SNAP Connecticut


Nuns Protect List Of Members

By KIM MARTINEAU
Courant Staff Writer
Published on 12/12/2004

A national group of Catholic nuns will not turn over a list of members to an advocacy group for victims of sexual abuse by clergy, or allow the victims to speak at its upcoming conferences.

The advocacy group, Survivors Network of those Abused by Priests, made those demands to raise awareness about the problem of abusive nuns, at a time when news reports have focused heavily on abusive priests.

"All we want is to be part of the healing and education," said Mary Guentner, a social worker from Milwaukee who says she was abused as a teenager by a nun. "We are the experts. ... We can truly help develop a plan to put the healing of victims first."

A Connecticut woman, who claims she was abused by a nun when she was a senior at Sacred Heart Academy in Hamden, helped arrange a historic meeting in October with leaders from the nation's largest consortium of nuns, the Leadership Conference of Women Religious. At the meeting, Landa Mauriello-Vernon and four others asked the nuns to help them reach out to other alleged victims, by providing a link to the Survivors Network on their website and turning over contact information to the approximately 450 religious orders that belong to the Leadership Conference.

In a letter sent to the victims over Thanksgiving, the Leadership Conference insisted it is taking action to tackle the problem. The group stopped short of agreeing to the victims' demands, however, and instead, listed steps it has taken and projects it is are working on.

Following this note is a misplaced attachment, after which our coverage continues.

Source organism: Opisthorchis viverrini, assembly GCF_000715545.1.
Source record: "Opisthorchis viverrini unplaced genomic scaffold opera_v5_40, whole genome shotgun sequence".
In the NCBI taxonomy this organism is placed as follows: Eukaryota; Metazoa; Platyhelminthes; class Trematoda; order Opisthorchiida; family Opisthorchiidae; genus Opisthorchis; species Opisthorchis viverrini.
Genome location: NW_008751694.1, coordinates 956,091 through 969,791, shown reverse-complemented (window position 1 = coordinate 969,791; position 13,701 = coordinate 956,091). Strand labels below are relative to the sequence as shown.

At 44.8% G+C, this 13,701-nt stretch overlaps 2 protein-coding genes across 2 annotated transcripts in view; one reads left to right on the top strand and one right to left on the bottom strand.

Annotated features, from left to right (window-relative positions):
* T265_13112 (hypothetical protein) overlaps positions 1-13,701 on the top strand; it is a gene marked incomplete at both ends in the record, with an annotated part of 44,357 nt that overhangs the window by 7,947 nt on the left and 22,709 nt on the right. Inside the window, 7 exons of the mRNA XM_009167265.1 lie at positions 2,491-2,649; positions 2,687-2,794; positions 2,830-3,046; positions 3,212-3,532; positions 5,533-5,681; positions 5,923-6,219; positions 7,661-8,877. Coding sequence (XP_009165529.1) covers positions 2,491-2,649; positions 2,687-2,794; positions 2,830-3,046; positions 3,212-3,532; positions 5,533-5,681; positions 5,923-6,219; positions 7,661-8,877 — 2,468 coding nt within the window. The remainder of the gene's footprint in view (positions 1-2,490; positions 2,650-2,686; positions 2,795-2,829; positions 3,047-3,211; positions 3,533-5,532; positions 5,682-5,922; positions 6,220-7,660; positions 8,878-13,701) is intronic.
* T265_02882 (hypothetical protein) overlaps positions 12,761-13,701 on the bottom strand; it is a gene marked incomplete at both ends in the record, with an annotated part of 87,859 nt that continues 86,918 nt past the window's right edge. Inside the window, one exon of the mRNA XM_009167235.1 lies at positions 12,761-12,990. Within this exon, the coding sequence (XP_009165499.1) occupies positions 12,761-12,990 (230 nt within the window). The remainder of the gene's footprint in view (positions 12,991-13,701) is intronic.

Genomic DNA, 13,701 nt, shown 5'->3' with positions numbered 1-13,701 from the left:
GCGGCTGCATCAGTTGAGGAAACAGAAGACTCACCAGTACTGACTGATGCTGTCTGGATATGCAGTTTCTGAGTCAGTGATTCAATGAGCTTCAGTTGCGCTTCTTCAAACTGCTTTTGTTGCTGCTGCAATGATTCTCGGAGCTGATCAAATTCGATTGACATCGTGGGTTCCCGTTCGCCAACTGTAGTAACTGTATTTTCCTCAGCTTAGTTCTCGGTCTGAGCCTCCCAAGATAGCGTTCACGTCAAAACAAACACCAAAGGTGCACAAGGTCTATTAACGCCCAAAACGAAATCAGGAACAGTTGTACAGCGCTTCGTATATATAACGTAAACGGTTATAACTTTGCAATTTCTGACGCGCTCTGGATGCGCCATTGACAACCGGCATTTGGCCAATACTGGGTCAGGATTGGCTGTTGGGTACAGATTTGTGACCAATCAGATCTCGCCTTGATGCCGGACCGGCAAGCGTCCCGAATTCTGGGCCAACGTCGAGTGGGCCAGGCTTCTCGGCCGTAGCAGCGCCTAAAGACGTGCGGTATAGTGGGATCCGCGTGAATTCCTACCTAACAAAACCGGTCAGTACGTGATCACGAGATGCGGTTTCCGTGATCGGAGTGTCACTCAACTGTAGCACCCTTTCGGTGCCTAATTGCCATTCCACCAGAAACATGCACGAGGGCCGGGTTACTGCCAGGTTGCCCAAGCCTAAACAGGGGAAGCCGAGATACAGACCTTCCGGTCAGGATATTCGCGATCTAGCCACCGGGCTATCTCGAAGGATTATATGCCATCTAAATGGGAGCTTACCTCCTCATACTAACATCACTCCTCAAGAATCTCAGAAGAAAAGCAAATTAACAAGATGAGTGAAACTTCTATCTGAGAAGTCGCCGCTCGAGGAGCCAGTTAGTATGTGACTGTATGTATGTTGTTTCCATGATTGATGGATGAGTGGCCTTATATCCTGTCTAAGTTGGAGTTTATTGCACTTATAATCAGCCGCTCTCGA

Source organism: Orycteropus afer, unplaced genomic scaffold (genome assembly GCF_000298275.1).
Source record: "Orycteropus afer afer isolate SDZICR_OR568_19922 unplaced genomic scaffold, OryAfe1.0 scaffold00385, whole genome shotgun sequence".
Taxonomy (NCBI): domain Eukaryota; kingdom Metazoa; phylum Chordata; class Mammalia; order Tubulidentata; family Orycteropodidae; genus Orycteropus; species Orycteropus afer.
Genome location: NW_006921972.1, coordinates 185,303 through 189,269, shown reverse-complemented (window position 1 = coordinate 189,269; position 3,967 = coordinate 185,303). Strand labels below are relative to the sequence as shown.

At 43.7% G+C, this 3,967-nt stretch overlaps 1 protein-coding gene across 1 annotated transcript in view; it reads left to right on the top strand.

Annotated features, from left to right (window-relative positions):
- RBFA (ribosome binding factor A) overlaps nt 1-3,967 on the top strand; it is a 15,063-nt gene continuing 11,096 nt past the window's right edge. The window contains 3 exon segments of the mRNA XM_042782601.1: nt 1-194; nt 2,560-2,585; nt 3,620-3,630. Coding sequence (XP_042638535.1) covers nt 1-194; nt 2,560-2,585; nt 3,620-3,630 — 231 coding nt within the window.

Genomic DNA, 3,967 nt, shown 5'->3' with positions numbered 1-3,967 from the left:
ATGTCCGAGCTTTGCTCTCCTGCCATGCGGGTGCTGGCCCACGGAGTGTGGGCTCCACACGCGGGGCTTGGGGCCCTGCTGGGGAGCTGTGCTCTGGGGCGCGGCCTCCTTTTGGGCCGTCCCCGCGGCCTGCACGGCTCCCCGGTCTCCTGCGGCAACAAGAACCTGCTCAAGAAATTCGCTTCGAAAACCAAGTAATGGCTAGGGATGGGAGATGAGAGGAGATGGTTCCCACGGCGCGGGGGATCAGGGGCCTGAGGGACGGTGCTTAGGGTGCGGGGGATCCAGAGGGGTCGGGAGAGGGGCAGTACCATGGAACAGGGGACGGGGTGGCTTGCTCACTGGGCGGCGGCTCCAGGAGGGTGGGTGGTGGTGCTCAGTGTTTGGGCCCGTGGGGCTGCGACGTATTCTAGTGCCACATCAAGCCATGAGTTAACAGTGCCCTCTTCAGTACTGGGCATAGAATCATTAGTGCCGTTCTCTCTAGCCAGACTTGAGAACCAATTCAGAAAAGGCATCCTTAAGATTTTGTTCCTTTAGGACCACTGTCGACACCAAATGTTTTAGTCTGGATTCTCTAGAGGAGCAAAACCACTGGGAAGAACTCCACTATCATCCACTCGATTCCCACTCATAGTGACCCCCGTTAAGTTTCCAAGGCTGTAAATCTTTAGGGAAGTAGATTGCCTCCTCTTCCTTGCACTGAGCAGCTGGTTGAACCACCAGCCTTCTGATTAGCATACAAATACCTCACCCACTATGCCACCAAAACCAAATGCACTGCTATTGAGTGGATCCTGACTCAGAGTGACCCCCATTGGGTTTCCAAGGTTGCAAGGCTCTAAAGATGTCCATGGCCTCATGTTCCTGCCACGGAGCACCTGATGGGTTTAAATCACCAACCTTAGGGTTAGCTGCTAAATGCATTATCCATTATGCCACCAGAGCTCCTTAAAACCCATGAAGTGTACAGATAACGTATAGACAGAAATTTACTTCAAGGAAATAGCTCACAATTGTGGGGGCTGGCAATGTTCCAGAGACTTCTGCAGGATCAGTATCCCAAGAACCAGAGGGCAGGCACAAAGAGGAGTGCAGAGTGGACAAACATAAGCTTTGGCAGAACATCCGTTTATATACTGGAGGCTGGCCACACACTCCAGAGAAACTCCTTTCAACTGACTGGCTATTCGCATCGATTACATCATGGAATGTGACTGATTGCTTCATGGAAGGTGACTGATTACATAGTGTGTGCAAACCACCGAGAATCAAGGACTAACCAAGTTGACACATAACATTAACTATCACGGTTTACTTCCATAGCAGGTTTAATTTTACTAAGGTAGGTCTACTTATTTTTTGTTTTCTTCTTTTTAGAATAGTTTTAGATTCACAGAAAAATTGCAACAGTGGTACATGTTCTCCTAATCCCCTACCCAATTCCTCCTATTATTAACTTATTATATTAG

Among the actions being taken is putting policies and practices in place across the religious orders to address allegations of abuse, a move that began in the early 1990s. The group sad it also wants to develop a network of nuns who can respond to complaints.

The Survivors Network says the actions don't go far enough. Its members vowed to compile a list of contacts for each religious order on their own. "Nothing will stop us from finding those who've been molested and are still suffering in shame and self-blame," said Steve Theisen, a former police officer and altar boy from Iowa who said he was abused as a child by a nun.

Of the 5,000 people who belong to the Survivors Network, about 100 - or 2 percent - claim they were abused by nuns. A recent study by the John Jay College of Criminal Justice found that more than 10,000 children were sexually abused by priests over the past 50 years. Nuns were not included in the study.

Victim advocates asked to address the Leadership Conference, which claims 75,000 nuns as members, at its annual meeting in August. The request was denied but after two demonstrations and the news stories that followed, religious leaders agreed to an October meeting at a neutral location, an airport hotel.

Mauriello-Vernon said she felt hopeful - until receiving the recent letter. "At every juncture they've been resistant," she said. "They seem determined to repeat the same cold, bureaucratic and ultimately hurtful patterns we've seen in so many bishops."



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Last Updated: October 26, 2005